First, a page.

I absolutely love this photograph of a collage on the wall of an activist in the rather new national movement to hold colleges and universities accountable for sexual assault. Referencing Title IX and the “bigger picture,” it documents cross-college efforts to use the amendment to ensure that sex crimes on campuses don’t interfere with women’s rights to equal access to education.
What is exciting is that this is a national movement. The many college names pinned to the board are just some of the schools that have filed, are filing, or will file Title IX complaints with the Office for Civil Rights. “Oxy” is my school.
I’ve been somewhat involved with Oxy’s role in this movement — the credit goes to Drs. Caroline Heldman and Danielle Dirks and the dozens of survivors who, as part of the coalition, have publicly and confidentially shared their stories — but I’ve had the pleasure of talking to journalists about our case. Regarding the national movement, they often ask me “Why now?”
This is a tough question to answer and, first and foremost, credit goes to the extraordinary people at the center of this fight, such as Annie Clark, Andrea Pino, Dana Bolger, and Alexandra Brodsky at Know Your IX. As Margaret Mead famously said:
Never doubt that a small group of thoughtful, committed citizens can change the world. Indeed, it’s the only thing that ever has.
Importantly, though, the efforts of this small group have been greatly enhanced by the internet and, specifically, social networking sites. Students (and sometimes faculty, staff, and administrators) are no longer confronting these issues alone. They are reaching out across campuses and talking with each other; they are teaching each other how to file federal complaints; they are building and sharing templates; they are sharing stories of institutional foot dragging and spin and developing effective resistance and protest strategies.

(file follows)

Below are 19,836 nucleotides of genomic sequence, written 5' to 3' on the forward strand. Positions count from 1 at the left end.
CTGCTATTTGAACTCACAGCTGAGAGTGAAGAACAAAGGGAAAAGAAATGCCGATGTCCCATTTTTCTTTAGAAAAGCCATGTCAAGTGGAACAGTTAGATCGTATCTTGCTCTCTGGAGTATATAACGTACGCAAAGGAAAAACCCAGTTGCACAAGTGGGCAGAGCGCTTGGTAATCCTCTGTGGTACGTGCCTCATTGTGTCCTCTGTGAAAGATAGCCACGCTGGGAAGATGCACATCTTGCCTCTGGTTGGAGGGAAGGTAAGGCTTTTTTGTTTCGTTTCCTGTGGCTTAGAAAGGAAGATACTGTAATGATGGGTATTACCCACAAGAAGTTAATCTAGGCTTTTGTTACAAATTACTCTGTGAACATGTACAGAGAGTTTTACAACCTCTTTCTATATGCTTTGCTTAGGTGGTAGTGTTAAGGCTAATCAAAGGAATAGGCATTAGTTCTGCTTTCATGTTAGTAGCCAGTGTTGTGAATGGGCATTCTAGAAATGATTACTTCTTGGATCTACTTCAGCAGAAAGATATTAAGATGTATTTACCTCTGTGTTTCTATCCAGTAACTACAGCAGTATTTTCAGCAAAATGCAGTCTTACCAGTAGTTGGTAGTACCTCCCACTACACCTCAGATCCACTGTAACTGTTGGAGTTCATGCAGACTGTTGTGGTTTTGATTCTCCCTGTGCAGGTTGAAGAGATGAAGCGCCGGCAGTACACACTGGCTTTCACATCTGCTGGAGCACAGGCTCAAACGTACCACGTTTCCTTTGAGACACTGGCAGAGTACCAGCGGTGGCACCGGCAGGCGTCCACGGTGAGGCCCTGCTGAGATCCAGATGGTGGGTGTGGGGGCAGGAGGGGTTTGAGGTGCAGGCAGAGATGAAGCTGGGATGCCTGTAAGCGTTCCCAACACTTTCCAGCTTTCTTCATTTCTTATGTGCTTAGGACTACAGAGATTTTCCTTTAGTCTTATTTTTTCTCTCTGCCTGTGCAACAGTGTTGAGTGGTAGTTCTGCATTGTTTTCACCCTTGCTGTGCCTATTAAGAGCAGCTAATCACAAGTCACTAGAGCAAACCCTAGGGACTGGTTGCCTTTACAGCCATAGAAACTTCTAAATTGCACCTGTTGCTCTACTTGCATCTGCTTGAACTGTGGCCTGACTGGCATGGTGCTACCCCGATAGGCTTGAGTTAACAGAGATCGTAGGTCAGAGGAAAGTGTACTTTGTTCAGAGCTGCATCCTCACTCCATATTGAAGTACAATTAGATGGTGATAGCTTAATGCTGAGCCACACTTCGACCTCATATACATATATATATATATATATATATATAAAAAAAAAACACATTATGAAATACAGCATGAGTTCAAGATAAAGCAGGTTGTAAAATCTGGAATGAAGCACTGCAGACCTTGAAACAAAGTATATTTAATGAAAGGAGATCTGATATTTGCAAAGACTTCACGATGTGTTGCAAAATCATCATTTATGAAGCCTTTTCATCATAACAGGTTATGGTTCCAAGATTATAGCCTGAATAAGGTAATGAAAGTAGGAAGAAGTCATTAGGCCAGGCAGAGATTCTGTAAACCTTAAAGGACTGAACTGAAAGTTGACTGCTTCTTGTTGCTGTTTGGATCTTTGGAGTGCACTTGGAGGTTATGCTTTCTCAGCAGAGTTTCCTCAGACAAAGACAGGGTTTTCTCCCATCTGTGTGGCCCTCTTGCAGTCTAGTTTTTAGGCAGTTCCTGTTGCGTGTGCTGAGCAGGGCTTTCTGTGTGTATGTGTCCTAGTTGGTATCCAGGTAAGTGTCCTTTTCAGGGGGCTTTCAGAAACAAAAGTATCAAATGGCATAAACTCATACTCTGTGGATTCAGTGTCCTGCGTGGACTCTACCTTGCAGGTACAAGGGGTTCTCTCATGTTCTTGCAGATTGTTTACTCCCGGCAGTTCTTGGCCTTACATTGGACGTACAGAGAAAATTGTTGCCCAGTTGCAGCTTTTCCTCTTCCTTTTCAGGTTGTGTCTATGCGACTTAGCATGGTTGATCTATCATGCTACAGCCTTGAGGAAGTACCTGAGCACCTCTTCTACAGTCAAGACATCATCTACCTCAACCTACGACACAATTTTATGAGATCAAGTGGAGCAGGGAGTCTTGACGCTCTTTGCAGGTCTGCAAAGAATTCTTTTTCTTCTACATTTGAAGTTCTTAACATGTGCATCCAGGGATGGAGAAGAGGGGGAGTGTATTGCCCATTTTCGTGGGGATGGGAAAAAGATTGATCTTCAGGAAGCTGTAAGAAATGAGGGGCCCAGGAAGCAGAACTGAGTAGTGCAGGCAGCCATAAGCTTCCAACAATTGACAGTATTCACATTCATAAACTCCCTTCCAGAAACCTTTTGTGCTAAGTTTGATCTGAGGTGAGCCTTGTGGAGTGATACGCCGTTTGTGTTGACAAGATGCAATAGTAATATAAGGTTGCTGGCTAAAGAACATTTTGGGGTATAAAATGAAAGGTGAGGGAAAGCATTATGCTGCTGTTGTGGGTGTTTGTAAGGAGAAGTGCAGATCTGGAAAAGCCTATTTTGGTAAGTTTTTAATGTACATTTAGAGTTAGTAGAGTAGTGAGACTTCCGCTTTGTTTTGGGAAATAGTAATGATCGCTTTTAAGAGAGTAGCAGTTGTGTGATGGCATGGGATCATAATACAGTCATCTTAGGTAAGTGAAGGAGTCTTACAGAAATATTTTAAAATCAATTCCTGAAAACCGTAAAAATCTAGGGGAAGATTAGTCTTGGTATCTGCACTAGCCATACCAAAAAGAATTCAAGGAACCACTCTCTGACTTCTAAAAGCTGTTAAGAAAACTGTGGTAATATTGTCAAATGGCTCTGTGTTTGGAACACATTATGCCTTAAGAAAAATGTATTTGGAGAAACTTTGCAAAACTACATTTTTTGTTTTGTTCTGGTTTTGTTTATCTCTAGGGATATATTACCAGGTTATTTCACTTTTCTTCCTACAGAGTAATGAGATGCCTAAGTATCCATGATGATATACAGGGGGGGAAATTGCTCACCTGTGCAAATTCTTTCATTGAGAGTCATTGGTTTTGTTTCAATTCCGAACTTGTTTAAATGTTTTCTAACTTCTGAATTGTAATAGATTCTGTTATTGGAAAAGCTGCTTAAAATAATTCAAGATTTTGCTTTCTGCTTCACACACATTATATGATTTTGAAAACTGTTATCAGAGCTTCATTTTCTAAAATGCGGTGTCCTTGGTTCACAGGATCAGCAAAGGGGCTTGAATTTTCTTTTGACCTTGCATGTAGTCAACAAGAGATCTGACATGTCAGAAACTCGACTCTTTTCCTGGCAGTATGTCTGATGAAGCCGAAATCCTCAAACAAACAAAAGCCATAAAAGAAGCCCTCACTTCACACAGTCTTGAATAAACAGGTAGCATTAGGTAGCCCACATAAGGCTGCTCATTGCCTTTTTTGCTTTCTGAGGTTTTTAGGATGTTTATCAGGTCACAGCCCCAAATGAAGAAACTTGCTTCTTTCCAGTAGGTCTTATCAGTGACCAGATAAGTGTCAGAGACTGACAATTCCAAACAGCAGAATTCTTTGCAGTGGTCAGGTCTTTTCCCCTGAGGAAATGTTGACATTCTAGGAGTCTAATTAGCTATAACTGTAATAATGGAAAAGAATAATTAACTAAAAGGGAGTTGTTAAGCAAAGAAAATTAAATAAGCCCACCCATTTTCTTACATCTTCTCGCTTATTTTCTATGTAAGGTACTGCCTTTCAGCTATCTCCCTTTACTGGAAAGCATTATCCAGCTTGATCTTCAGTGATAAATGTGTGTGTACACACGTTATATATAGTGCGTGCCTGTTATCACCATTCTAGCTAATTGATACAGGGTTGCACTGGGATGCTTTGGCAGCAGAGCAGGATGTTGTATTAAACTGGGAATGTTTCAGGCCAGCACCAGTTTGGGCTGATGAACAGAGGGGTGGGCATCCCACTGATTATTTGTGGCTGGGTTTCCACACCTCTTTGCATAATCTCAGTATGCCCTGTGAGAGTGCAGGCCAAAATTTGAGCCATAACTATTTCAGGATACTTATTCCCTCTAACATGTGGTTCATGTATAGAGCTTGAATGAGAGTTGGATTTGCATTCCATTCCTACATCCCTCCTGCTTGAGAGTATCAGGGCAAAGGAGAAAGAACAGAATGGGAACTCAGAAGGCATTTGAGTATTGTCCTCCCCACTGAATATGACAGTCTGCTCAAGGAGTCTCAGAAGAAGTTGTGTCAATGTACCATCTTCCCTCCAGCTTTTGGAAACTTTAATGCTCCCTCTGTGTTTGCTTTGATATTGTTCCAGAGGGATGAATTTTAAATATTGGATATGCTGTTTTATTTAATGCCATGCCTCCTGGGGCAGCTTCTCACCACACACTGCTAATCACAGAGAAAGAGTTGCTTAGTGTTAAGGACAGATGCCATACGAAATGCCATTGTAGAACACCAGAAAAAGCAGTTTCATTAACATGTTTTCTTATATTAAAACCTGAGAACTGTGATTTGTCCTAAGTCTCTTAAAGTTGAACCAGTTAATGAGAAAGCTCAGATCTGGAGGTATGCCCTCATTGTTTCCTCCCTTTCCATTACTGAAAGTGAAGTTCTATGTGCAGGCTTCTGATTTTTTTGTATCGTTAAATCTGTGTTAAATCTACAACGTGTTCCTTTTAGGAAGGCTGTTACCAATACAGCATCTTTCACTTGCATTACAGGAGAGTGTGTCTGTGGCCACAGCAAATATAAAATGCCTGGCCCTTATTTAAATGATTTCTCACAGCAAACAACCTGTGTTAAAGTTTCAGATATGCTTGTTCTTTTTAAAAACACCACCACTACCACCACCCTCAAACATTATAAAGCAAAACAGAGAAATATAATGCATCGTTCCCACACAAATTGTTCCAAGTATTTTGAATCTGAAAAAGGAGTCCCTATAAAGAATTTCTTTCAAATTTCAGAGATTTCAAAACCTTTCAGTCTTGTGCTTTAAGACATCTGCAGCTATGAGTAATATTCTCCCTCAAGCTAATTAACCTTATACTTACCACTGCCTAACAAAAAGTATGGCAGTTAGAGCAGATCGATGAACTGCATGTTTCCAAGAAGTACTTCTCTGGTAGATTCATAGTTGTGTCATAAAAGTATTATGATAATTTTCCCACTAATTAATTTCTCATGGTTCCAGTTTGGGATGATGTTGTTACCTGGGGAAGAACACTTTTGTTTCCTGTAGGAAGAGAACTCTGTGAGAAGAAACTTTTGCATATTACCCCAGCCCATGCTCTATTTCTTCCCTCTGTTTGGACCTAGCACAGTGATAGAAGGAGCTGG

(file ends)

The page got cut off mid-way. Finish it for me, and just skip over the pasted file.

For example, Annie Clark, who filed federal complaints against the University of North Carolina, helped Profs. Dirks and Heldman at Occidental College file their complaints: “Over the past few months,” she writes:
I have spent countless hours with them on Skype and the phone in order to share information and help the[m] write their complaints. Yet, six months ago, I had never even heard of Occidental College — and many of the 37 women there who filed had not yet heard about Title IX protection against gender discrimination beyond athletics.
These coalitions are creating both activist networks and fast friends. This is a picture of students at Swarthmore (Swat) showing their love for students at Occidental (Oxy). Both campuses filed Title IX complaints on the same day:
As Prof. Dirks explains, this collaboration is a big deal:
[L]earning the stories of other survivors who are actively pushing their colleges and universities to create safe and equitable learning environments has opened the floodgates of what students now feel empowered to do.
This is all possible, of course, because the internet is still at least a somewhat democratized technology. You and I are equals on the internet, at least in principle. So we all have the opportunity to produce content. In contrast, other forms of media — TV, radio, movies, magazines, books — typically offer us only the opportunity to consume.
The activists in this movement have a platform and a megaphone, then, metaphorically speaking. The technology — and our regulation of it in ways that preserve its democratic nature — is helping enable this movement. Just as the TV made a huge difference in shifting popular opinion about the Civil Rights Movement. Accordingly, we need to remember this when corporations fight to own and control the internet and its distribution. For reasons like this one, we should be fighting back with the goal of making the internet a public utility. Democracy depends on it.
Cross-posted at Pacific Standard.Lisa Wade is a professor of sociology at Occidental College and the author of Gender: Ideas, Interactions, Institutions, with Myra Marx Ferree. You can follow her on Twitter and Facebook.